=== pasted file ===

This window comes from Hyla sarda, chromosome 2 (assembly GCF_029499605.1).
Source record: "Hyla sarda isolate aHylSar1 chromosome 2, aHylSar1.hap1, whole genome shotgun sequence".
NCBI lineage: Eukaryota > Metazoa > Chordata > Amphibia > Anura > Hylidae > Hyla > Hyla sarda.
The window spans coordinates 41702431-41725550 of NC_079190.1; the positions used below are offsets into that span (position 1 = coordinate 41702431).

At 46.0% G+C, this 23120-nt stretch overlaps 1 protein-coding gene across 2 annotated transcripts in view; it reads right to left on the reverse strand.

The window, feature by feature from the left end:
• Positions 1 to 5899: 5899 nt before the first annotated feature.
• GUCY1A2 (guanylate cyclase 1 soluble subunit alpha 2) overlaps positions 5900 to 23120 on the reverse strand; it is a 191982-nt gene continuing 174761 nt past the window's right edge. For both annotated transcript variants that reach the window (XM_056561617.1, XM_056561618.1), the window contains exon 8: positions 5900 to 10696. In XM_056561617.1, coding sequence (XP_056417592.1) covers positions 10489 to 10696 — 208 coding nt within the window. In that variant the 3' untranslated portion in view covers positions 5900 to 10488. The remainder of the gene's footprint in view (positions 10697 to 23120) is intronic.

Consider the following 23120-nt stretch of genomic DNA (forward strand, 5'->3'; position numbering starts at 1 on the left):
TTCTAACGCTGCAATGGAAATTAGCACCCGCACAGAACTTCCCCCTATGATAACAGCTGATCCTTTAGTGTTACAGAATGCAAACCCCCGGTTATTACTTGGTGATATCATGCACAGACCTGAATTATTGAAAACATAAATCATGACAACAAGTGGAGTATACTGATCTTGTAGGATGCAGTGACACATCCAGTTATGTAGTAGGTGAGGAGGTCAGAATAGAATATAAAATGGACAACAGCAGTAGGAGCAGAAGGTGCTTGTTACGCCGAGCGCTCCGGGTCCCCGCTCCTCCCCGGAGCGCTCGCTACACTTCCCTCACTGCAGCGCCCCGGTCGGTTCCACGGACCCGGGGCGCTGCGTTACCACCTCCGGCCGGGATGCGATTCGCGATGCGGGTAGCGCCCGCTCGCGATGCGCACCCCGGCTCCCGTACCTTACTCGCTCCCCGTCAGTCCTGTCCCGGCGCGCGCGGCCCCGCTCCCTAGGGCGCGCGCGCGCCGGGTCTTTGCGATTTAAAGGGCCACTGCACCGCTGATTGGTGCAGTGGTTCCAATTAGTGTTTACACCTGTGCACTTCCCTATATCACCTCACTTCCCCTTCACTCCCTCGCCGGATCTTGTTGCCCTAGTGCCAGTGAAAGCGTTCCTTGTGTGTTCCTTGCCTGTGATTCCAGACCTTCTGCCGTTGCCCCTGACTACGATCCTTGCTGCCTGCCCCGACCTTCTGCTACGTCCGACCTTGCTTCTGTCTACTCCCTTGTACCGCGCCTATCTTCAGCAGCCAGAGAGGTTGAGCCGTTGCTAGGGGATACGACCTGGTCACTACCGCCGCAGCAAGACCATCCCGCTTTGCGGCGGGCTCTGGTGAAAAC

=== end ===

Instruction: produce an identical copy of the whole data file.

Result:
This window comes from Hyla sarda, chromosome 2 (assembly GCF_029499605.1).
Source record: "Hyla sarda isolate aHylSar1 chromosome 2, aHylSar1.hap1, whole genome shotgun sequence".
NCBI lineage: Eukaryota > Metazoa > Chordata > Amphibia > Anura > Hylidae > Hyla > Hyla sarda.
The window spans coordinates 41702431-41725550 of NC_079190.1; the positions used below are offsets into that span (position 1 = coordinate 41702431).

At 46.0% G+C, this 23120-nt stretch overlaps 1 protein-coding gene across 2 annotated transcripts in view; it reads right to left on the reverse strand.

The window, feature by feature from the left end:
• Positions 1 to 5899: 5899 nt before the first annotated feature.
• GUCY1A2 (guanylate cyclase 1 soluble subunit alpha 2) overlaps positions 5900 to 23120 on the reverse strand; it is a 191982-nt gene continuing 174761 nt past the window's right edge. For both annotated transcript variants that reach the window (XM_056561617.1, XM_056561618.1), the window contains exon 8: positions 5900 to 10696. In XM_056561617.1, coding sequence (XP_056417592.1) covers positions 10489 to 10696 — 208 coding nt within the window. In that variant the 3' untranslated portion in view covers positions 5900 to 10488. The remainder of the gene's footprint in view (positions 10697 to 23120) is intronic.

Consider the following 23120-nt stretch of genomic DNA (forward strand, 5'->3'; position numbering starts at 1 on the left):
TTCTAACGCTGCAATGGAAATTAGCACCCGCACAGAACTTCCCCCTATGATAACAGCTGATCCTTTAGTGTTACAGAATGCAAACCCCCGGTTATTACTTGGTGATATCATGCACAGACCTGAATTATTGAAAACATAAATCATGACAACAAGTGGAGTATACTGATCTTGTAGGATGCAGTGACACATCCAGTTATGTAGTAGGTGAGGAGGTCAGAATAGAATATAAAATGGACAACAGCAGTAGGAGCAGAAGGTGCTTGTTACGCCGAGCGCTCCGGGTCCCCGCTCCTCCCCGGAGCGCTCGCTACACTTCCCTCACTGCAGCGCCCCGGTCGGTTCCACGGACCCGGGGCGCTGCGTTACCACCTCCGGCCGGGATGCGATTCGCGATGCGGGTAGCGCCCGCTCGCGATGCGCACCCCGGCTCCCGTACCTTACTCGCTCCCCGTCAGTCCTGTCCCGGCGCGCGCGGCCCCGCTCCCTAGGGCGCGCGCGCGCCGGGTCTTTGCGATTTAAAGGGCCACTGCACCGCTGATTGGTGCAGTGGTTCCAATTAGTGTTTACACCTGTGCACTTCCCTATATCACCTCACTTCCCCTTCACTCCCTCGCCGGATCTTGTTGCCCTAGTGCCAGTGAAAGCGTTCCTTGTGTGTTCCTTGCCTGTGATTCCAGACCTTCTGCCGTTGCCCCTGACTACGATCCTTGCTGCCTGCCCCGACCTTCTGCTACGTCCGACCTTGCTTCTGTCTACTCCCTTGTACCGCGCCTATCTTCAGCAGCCAGAGAGGTTGAGCCGTTGCTAGGGGATACGACCTGGTCACTACCGCCGCAGCAAGACCATCCCGCTTTGCGGCGGGCTCTGGTGAAAAC